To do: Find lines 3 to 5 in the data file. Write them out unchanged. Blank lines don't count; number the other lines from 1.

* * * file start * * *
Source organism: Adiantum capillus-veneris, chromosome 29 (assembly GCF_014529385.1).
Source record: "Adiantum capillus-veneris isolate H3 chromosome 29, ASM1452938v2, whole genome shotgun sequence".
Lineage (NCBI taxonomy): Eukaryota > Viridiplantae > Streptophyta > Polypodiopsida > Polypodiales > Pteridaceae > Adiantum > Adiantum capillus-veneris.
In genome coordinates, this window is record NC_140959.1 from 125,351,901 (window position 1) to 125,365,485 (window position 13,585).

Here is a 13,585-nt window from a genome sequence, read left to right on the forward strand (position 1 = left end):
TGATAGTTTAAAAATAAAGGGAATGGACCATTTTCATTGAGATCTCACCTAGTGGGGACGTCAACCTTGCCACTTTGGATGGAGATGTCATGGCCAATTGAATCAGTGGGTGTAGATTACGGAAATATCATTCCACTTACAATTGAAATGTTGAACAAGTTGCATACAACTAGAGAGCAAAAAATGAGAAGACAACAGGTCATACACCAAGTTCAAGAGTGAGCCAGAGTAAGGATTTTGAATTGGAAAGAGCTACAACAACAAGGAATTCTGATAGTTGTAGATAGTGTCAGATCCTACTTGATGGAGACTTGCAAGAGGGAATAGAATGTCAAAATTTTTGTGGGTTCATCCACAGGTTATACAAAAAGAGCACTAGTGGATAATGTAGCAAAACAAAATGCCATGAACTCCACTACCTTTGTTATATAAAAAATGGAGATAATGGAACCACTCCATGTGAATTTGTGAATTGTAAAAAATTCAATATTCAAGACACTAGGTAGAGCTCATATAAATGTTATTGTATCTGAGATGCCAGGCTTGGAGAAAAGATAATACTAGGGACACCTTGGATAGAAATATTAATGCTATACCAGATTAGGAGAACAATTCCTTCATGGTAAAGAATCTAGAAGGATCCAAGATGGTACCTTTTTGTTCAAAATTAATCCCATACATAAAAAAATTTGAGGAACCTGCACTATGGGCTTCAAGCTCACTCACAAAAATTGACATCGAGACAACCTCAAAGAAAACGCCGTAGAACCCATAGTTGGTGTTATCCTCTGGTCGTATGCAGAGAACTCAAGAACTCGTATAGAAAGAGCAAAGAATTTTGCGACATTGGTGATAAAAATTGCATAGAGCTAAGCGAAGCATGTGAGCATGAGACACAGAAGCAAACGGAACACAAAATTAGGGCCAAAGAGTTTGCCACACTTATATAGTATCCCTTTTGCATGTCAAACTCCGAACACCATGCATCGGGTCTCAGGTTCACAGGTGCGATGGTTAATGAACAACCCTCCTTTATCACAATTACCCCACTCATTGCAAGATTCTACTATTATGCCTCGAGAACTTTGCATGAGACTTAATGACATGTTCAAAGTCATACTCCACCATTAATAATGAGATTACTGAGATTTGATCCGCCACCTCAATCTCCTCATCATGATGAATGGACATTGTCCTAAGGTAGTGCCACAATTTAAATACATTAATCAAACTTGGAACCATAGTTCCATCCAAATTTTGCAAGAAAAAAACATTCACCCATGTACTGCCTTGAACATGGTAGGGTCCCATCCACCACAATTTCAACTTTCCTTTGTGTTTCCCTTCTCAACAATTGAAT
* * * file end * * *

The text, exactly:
Lineage (NCBI taxonomy): Eukaryota > Viridiplantae > Streptophyta > Polypodiopsida > Polypodiales > Pteridaceae > Adiantum > Adiantum capillus-veneris.
In genome coordinates, this window is record NC_140959.1 from 125,351,901 (window position 1) to 125,365,485 (window position 13,585).

Here is a 13,585-nt window from a genome sequence, read left to right on the forward strand (position 1 = left end):